I haven’t always been happy with my status as the only daughter in a family of boys, but I think it’s fair to say I’ve adjusted to it now.
Of course, there were times in my youth when I begged and pleaded with the universe to deliver me a sister. But mum’s last ended up being yet another brother, I think it’s fair to say I gave up the gun. After all, being outnumbered five to one makes it pretty hard to stay positive about change.
So, instead of fighting it, I just decided to get over, and even embrace, my life as the only daughter in a tightly packed, room full of sons. Here are a few little things I’ve noticed on the way.
What do you think?
1. Double Standards Exist And Suck
Double standards are literally the worst.
They’re bad when they’re in society and you’re forced to experience them on a daily basis, but they’re even worse when they exist in your own home. I have to say, I love my parents, but there remain some serious gendered double standards present in the raising of boys and girls.
As a girl, I was expected to scrub up nicely for events, to help mum around the house and to be switched on to things that my brothers just weren’t because they were ‘boys being boys’. It didn’t matter that in the same breadth, I was being encouraged to spend all my time hanging out with them, I was still different because I was a girl.
2. Boys Are Seen As Helpless
As a child, I used to hate the notion that my brothers were helpless kittens in need of constant support, but as an adult, I’m able to laugh at just how ridiculous this idea is.
I don’t think it’s that uncommon in families, even when boys don’t outnumber girls, for boys to be seen as somehow in need of more support than their sisters. Both my parents are constantly telling me how my little brothers, in their early 20s, need more support, and that they’re worried they’re going to fail. It’s an unusual state of affairs.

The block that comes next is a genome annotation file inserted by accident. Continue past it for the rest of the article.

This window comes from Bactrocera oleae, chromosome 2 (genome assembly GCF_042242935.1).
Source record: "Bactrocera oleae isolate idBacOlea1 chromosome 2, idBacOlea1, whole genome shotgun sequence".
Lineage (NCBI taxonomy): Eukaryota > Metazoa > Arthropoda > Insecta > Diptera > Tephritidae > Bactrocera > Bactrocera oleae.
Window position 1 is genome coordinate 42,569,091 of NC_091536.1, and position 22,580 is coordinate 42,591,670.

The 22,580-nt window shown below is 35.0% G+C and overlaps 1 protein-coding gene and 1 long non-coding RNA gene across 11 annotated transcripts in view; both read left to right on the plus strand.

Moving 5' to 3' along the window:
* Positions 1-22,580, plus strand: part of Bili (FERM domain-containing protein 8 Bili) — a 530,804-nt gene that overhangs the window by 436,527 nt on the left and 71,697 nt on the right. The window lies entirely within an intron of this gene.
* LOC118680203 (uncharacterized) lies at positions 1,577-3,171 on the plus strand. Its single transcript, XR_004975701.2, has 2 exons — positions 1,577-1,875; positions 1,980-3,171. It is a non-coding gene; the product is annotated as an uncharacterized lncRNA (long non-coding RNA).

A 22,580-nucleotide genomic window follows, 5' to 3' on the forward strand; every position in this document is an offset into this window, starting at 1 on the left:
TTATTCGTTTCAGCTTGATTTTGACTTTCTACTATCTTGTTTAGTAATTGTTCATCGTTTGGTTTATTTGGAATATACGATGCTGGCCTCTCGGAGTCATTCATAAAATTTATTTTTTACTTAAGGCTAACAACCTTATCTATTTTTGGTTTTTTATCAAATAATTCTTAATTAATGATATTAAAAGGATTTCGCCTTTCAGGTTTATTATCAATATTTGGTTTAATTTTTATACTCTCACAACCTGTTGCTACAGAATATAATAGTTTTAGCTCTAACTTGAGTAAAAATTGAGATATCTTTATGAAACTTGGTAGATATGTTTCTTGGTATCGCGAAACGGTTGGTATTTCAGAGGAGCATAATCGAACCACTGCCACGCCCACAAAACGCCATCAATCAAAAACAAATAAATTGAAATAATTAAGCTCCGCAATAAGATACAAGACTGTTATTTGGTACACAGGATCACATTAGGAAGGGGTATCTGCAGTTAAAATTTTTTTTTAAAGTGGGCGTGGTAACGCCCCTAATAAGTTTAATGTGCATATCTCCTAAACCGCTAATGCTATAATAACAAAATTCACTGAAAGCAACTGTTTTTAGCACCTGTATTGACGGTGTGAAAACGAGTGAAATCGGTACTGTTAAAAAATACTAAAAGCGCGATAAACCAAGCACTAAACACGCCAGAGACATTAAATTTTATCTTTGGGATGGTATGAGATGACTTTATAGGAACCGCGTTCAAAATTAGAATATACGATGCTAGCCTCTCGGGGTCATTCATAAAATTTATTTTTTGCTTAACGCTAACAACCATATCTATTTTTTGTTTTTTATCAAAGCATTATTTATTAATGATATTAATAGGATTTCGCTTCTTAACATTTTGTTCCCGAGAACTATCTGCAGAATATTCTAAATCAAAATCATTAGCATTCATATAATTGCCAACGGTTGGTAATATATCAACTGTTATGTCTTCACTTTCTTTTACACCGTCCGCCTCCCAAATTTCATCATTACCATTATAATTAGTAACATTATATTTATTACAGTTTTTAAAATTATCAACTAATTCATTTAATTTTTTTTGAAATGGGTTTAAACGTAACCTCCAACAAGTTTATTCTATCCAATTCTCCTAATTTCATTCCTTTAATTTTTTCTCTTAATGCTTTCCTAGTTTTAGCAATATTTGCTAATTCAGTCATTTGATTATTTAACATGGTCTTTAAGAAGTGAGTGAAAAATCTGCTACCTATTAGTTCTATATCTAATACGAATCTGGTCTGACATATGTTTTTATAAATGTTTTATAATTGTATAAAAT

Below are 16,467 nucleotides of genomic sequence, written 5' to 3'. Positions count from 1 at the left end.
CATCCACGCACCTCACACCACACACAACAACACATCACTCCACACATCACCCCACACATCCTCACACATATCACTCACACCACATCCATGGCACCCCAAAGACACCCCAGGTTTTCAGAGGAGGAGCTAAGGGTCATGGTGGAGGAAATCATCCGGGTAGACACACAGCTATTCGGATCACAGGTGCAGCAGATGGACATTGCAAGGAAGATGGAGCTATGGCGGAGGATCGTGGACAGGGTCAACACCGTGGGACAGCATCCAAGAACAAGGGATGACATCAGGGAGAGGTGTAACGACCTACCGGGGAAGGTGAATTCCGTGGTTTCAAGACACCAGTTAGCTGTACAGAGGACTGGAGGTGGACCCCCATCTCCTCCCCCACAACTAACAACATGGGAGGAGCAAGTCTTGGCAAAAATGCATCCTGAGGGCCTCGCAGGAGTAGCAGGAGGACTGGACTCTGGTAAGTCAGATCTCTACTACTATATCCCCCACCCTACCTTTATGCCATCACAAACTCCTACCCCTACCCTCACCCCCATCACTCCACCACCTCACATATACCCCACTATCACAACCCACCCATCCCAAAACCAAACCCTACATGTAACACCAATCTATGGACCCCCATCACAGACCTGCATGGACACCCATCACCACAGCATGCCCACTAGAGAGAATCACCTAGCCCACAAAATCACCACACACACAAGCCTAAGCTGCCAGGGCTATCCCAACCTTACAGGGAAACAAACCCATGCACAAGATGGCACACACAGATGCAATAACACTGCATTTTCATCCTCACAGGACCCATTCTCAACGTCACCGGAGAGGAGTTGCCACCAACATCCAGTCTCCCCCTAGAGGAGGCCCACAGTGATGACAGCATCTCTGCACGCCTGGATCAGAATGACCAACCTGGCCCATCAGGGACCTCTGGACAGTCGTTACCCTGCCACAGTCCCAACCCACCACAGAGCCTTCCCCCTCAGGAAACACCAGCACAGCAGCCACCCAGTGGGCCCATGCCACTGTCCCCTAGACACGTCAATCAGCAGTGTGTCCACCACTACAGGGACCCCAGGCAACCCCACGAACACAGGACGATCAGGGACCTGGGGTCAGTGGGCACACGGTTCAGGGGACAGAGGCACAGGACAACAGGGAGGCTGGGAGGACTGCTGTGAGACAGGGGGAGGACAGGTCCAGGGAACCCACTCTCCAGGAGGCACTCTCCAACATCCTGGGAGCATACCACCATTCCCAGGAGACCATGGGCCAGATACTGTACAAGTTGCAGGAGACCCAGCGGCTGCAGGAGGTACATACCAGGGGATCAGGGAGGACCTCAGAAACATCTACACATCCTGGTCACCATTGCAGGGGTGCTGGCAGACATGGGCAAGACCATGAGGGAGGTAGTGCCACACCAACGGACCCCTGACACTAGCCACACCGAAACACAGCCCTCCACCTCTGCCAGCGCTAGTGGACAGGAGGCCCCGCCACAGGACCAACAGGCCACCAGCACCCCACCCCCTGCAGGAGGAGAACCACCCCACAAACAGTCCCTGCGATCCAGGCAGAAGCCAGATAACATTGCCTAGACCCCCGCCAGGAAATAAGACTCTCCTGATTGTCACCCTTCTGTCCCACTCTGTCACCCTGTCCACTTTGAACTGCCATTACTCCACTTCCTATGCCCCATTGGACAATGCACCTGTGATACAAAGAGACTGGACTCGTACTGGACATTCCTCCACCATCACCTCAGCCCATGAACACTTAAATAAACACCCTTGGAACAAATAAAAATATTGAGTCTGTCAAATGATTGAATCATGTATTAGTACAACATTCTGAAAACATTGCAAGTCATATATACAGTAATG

3. Boys Are Easy, But Girls Can Be Complex
All my childhood, I had no issue with boys. All the kids I knew were boys, and with the exception of ‘family friends’, all the friends I had were also boys. It wasn’t strange for me to spend my time wrestling, getting dirty, building bike jumps and generally being an adventurous grub. But when puberty hit and my male friends started to really see me as a girl, all that changed. I had to start hanging out with girls, who are an entirely different kettle of fish. They’re complex, with so many things happening in their social groups, so many hidden and subtle messages.
I was totally lost. Learning to be friends with girls was almost like learning a second language that I should have been working on my whole life. Whoops!
4. Mums Treat Their Daughter Differently
My mum was always a big advocate of female equality, but you might not know it based on how wildly different she treated myself compared to my brothers. Like my dad, my mum cuddles my brothers. I get it, they’re her babies.
It used to annoy the hell out of me that my parents, particularly my mum, expected so much more out of me than my brothers, but I know now that there was a purpose behind it.
We live in a world where, unfortunately, girls do get taken advantage of. To overcome it, mums need to make sure their girls are as tough and independent as they come which, thanks to my mum, I am. To be honest, I wish my brothers had gotten the same lessons.
What’s The Message Here For Parents?
I suppose the message here is that your daughters are precious and independent and strong and smart. But so are your sons. Treating them differently only succeeds in increasing the divide down the line, both in their life, in society and in the way they think about family. I’ll always love my brothers, but there are times that our different treatment by my parents drives me crazy, and I know the reason they’re like that is because of how they were raised and so on. Both boys and girls have so much potential, so let’s not let silly ideas about their gender hold them back.